Purpose: Muscle weakness and difficulty descending stairs are common after unilateral total knee arthroplasty (TKA), but the relationship between each is unclear. The purpose of this study was to compare lower extremity muscle strength, lower extremity support moments during step descent, and assess relationships between each.
Methods: The study included 40 subjects (20 post-TKA, 20 control). Knee extensor, hip abductor, and hip external rotator strength were measured and biomechanical analyses of step descent performed. Patients with TKA were assessed 3 and 6 months post-surgery.
Results: At 3 and 6 months post-TKA, operated limb hip external rotator and knee extensor strength were impaired compared to the non-operated limb (p < 0.01); however, no between-limb differences were observed during step descent. Compared to the control group, hip external rotator and knee extensor strength, total lower extremity support moment, and knee support moment during step descent were impaired post-TKA (p < 0.05). At 6 months post-TKA, knee extensor and hip external rotator strength correlated with total support moment during step descent (rs = 0.40, 0.41, p < 0.02). Hip abductor and external rotator strength negatively correlated with knee support moment during step descent (rs = - 0.35, - 0.39, p < 0.03).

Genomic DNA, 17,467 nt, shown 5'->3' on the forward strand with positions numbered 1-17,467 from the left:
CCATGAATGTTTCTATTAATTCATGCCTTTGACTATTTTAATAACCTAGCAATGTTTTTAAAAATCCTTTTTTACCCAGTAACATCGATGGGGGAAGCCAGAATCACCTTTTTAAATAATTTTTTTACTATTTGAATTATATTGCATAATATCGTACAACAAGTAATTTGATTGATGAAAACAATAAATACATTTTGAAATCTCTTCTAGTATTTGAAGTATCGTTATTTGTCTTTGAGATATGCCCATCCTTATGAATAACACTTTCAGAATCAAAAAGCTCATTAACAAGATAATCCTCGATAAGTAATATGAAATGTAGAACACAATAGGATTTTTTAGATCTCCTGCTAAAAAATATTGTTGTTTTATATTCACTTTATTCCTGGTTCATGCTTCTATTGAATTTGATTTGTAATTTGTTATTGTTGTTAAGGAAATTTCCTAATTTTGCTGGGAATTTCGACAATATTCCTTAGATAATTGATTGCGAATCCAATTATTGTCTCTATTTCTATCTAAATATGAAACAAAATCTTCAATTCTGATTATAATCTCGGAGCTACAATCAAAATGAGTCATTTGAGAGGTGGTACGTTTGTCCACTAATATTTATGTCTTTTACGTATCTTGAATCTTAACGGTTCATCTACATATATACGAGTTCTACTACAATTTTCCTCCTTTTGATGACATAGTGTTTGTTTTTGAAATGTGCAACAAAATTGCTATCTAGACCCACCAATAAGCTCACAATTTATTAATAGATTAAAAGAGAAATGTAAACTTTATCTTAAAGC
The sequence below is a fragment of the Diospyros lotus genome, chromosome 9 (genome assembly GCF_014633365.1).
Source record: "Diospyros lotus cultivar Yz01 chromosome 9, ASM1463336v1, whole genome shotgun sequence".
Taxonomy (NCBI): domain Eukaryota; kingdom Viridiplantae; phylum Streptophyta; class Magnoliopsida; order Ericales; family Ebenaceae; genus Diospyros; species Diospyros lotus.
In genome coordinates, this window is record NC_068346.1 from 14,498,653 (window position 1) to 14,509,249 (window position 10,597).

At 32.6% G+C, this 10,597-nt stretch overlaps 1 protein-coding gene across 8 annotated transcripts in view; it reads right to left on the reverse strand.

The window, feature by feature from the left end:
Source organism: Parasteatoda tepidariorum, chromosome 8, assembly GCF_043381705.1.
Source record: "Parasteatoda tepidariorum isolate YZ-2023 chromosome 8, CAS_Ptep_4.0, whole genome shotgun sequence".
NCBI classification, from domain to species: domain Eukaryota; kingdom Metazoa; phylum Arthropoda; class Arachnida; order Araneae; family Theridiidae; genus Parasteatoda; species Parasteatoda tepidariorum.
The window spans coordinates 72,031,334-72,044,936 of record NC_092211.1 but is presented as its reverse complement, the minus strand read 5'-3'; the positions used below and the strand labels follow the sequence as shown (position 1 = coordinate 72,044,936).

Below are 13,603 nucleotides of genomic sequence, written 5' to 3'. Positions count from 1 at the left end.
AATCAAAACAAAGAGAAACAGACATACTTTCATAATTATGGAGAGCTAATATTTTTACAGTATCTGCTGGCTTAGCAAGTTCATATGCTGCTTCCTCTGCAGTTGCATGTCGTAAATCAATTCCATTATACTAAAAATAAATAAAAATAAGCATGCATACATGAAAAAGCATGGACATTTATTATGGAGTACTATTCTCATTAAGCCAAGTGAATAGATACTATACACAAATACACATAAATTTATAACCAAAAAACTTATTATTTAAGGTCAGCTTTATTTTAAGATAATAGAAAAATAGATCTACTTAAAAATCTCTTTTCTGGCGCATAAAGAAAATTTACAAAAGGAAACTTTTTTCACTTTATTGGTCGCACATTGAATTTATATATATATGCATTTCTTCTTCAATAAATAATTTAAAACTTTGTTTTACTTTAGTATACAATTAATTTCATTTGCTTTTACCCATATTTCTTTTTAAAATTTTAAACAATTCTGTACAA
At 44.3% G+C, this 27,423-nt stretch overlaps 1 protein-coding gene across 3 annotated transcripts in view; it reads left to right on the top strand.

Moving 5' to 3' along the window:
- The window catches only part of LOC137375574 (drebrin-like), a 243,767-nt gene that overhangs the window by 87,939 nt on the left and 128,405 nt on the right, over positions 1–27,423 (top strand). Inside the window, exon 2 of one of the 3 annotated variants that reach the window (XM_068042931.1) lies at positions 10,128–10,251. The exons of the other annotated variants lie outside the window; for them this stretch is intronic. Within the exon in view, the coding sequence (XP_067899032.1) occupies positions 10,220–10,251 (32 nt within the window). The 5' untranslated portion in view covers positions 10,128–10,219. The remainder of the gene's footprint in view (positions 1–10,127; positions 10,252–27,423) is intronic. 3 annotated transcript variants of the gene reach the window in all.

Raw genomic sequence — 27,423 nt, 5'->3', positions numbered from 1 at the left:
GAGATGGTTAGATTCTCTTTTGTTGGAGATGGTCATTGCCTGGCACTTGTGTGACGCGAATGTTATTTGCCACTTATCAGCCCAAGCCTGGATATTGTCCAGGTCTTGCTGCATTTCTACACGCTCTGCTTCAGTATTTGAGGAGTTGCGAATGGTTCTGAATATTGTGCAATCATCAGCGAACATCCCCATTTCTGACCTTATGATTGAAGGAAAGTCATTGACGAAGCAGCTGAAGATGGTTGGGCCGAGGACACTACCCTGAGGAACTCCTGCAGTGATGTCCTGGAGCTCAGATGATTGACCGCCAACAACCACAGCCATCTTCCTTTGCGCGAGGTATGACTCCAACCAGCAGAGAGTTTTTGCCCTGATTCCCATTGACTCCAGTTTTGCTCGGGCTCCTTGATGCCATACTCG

Conclusions: Persistent operative limb knee extensor and hip external rotator muscle weakness are noted following unilateral TKA. Despite unilateral weakness, bilateral alterations in step descent strategy occur following TKA. Patients with TKA utilize hip musculature to reduce knee muscle demand during step descent, possibly contributing to limitations in long-term step descent performance.
Keywords: Hip strength; Quadriceps strength; Stair descent; Total knee arthroplasty; Total support moment.